by Shoshana Bryen
- Is there a difference? To the perpetrators, no. To the societies from which the murderers came, the difference is a chasm.
- When the Israeli government announced it had suspects, one suspect's mother said, "I will be proud of him until Judgment Day. If... it is true... My boys are all righteous, pious and pure. The goal of my children is the triumph of Islam."
- This weekend in Tel Aviv and Jerusalem, thousands of Israelis protested the murder of the baby Ali Saad Dawabshe.
It is almost ghoulish to compare the deaths of children in war. They were not responsible for the situation in which they found themselves, and they did not deserve their fate. In a healthy society, such deaths are mourned without regard for the children's nationality, or the politics and misdeeds of their parents.
Is there a difference between the infant Ali Saad Dawabshe, murdered in his house in the West Bank village of Duma, and Shalhevet Pass, murdered in her stroller by a sniper? Or between Mohammed Abu Khdeir (16), murdered in revenge for the killings of three Israeli teens, and the Fogel children, Yoav (11), Elad (4) and Hadas (3 months), murdered in their beds, along with their parents? Or Einat Haran (4), forced to watch her father killed before having her head smashed against a rock? Or the Schijveschurrder children, Ra'aya (14), Avraham Yitzhak (4) and Hemda (2), murdered in the Sbarro Pizza bombing along with their parents and ten other people, including two more children? Or Eyal Yifrah, Gilad Shaar, Naftali Fraenkel, murdered on their way home from school for Shabbat?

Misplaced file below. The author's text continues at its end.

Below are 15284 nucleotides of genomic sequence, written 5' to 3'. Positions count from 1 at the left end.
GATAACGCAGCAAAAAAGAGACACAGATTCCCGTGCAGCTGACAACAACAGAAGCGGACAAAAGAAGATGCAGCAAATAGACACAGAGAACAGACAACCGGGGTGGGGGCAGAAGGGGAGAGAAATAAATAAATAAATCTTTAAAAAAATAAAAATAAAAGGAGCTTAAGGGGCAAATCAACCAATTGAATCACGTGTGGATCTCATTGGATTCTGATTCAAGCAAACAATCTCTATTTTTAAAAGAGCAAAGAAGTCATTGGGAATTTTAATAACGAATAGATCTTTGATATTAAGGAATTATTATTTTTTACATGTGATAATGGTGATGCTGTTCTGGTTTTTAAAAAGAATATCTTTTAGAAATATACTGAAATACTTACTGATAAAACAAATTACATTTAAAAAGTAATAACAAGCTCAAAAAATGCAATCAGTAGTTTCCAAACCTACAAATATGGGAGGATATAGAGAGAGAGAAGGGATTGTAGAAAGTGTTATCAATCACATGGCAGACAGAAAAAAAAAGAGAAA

To the perpetrators, no.
To the societies from which the murderers came, the difference is a chasm. Not every Israeli or every Palestinian had the same reaction, but the differences in their leadership was striking.
The Palestinian Authority (PA) arrested trained sniper Mahmud Amru, a member of the Palestinian Tanzim -- an armed offshoot of Fatah, founded by Yasser Arafat -- for the murder of 10-month-old Shalhevet Pass, but released him. Arrested then by the Israelis, Amru was sentenced to three life terms. Voice of Palestine Radio later claimed the baby was killed by her mother.
Ali Saad Dawabshe, murdered last week in his house in the West Bank village of Duma.
Fatah and Hamas separately honored the Sbarro Pizza bombing perpetrator, Izz Al-Din Al-Masri. Official PA TV News reported that the murderer "gave his soul for the struggle of a nation that strives for freedom," and described the terrorist's funeral as his "wedding" to the "72 Virgins in Paradise, the great reward Islam promises to those who die as Martyrs for Allah."
Palestinian Authority-linked websites claimed the murderers of the Fogel children were "foreign workers" and not Palestinians. Two Palestinians teenagers were arrested, and reenacted the murder for Israeli police, saying, "We killed Israelis and Jews." Although they appear to have done the deed on their own initiative, they were affiliated with the Popular Front for the Liberation of Palestine (PFLP), and had received "considerable help" from family and friends before they were arrested. In a later indignity, gruesome images of the dead Fogel children appeared on the "Free Palestine" website, labeled as Palestinian children killed by Israel.